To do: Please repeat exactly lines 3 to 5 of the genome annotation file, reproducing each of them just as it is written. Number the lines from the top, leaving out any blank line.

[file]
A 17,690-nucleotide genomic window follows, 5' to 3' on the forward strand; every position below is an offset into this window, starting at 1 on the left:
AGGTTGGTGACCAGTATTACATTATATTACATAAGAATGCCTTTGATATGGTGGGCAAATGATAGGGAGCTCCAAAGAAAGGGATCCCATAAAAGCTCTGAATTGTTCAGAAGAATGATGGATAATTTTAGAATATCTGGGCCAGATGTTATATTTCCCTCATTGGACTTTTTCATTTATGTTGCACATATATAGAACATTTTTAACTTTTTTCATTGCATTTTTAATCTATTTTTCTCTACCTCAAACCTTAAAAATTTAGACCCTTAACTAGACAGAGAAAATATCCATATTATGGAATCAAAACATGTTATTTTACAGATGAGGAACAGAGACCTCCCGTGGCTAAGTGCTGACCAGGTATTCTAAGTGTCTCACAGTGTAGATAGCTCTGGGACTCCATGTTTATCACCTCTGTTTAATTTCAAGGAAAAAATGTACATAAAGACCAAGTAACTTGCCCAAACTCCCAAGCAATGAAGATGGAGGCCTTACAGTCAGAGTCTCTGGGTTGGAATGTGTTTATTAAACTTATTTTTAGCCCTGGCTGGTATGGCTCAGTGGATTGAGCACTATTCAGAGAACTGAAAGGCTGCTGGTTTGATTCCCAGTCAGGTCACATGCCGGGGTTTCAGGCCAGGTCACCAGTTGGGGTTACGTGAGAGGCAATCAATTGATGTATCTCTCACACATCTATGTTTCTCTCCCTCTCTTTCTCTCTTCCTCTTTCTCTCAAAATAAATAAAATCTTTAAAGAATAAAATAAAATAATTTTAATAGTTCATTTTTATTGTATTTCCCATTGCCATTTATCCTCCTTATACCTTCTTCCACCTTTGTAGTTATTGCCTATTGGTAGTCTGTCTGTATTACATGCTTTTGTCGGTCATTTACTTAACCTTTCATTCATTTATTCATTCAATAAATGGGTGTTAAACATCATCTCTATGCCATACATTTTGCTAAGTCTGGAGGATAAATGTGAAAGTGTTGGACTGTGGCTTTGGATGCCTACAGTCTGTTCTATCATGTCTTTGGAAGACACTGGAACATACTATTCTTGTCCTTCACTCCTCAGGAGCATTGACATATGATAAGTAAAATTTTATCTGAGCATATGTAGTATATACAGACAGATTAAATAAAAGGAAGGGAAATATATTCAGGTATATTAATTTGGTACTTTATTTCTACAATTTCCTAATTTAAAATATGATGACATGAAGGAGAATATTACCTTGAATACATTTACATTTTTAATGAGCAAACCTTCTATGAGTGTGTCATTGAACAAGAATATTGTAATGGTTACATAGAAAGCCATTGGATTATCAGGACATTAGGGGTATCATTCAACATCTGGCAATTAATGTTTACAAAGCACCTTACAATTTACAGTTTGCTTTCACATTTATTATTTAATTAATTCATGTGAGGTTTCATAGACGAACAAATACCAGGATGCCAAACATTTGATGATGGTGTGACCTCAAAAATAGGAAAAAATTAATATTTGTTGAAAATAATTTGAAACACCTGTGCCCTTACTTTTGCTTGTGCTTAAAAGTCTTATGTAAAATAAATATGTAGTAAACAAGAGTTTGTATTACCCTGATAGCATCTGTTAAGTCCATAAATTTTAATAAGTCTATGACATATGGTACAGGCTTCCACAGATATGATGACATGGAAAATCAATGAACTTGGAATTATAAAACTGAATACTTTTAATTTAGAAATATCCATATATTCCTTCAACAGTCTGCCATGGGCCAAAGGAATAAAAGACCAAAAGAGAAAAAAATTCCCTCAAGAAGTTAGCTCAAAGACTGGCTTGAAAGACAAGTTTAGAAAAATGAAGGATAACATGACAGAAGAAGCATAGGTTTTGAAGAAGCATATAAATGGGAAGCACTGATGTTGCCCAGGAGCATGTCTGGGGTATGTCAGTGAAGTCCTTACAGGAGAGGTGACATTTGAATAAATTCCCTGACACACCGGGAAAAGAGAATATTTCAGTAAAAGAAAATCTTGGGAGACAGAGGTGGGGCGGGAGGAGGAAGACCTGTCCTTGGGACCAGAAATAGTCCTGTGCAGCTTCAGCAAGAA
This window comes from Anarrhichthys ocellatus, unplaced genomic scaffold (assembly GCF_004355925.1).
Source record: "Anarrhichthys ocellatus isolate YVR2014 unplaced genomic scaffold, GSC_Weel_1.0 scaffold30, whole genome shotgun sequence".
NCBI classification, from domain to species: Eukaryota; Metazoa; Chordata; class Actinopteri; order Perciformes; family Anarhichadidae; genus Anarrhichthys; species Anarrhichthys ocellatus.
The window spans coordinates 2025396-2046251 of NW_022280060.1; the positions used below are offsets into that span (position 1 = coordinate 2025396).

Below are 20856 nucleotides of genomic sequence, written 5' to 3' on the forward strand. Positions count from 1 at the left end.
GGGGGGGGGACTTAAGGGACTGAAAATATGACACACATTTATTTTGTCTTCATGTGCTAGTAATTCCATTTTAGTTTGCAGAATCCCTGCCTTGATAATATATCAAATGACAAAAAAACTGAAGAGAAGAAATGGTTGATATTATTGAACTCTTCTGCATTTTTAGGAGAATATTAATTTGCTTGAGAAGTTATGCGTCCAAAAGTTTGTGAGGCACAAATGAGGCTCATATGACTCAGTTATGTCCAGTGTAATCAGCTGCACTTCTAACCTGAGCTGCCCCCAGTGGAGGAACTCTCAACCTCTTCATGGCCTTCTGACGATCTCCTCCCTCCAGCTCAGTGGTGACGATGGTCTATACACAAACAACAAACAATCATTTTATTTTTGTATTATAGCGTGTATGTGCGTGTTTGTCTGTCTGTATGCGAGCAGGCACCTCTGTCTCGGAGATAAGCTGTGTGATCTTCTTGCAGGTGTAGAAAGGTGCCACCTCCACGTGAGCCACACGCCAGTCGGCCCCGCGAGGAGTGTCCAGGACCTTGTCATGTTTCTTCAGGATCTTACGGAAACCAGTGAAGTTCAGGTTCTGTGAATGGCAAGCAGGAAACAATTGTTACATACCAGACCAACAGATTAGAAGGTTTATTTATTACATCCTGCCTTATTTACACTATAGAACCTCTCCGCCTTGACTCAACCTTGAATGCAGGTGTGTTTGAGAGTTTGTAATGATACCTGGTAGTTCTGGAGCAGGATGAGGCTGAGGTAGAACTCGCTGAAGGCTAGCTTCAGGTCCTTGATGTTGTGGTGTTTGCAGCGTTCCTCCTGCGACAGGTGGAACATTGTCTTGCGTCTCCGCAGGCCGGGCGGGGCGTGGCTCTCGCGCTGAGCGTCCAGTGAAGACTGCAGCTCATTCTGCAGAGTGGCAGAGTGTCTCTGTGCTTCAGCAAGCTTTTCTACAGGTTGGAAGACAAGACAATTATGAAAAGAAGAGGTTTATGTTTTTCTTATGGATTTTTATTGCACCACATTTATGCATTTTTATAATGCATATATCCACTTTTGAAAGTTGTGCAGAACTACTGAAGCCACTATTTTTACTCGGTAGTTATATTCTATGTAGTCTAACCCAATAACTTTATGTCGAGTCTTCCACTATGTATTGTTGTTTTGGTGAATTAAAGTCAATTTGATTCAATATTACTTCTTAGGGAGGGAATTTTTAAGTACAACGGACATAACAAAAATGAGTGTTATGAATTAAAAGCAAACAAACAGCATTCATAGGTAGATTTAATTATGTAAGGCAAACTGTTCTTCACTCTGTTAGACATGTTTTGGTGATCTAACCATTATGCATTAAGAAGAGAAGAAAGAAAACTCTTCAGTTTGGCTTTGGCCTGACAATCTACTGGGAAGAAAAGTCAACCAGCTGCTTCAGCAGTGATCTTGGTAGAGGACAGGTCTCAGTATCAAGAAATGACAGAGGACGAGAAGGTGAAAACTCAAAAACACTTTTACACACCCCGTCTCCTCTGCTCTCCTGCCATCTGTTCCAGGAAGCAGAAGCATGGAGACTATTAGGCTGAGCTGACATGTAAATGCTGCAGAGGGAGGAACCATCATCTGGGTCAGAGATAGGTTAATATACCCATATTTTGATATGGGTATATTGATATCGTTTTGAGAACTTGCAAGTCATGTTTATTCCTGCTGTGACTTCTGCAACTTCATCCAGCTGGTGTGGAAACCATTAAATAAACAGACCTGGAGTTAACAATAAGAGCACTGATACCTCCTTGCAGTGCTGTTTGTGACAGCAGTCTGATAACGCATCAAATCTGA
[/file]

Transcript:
This window comes from Anarrhichthys ocellatus, unplaced genomic scaffold (assembly GCF_004355925.1).
Source record: "Anarrhichthys ocellatus isolate YVR2014 unplaced genomic scaffold, GSC_Weel_1.0 scaffold30, whole genome shotgun sequence".
NCBI classification, from domain to species: Eukaryota; Metazoa; Chordata; class Actinopteri; order Perciformes; family Anarhichadidae; genus Anarrhichthys; species Anarrhichthys ocellatus.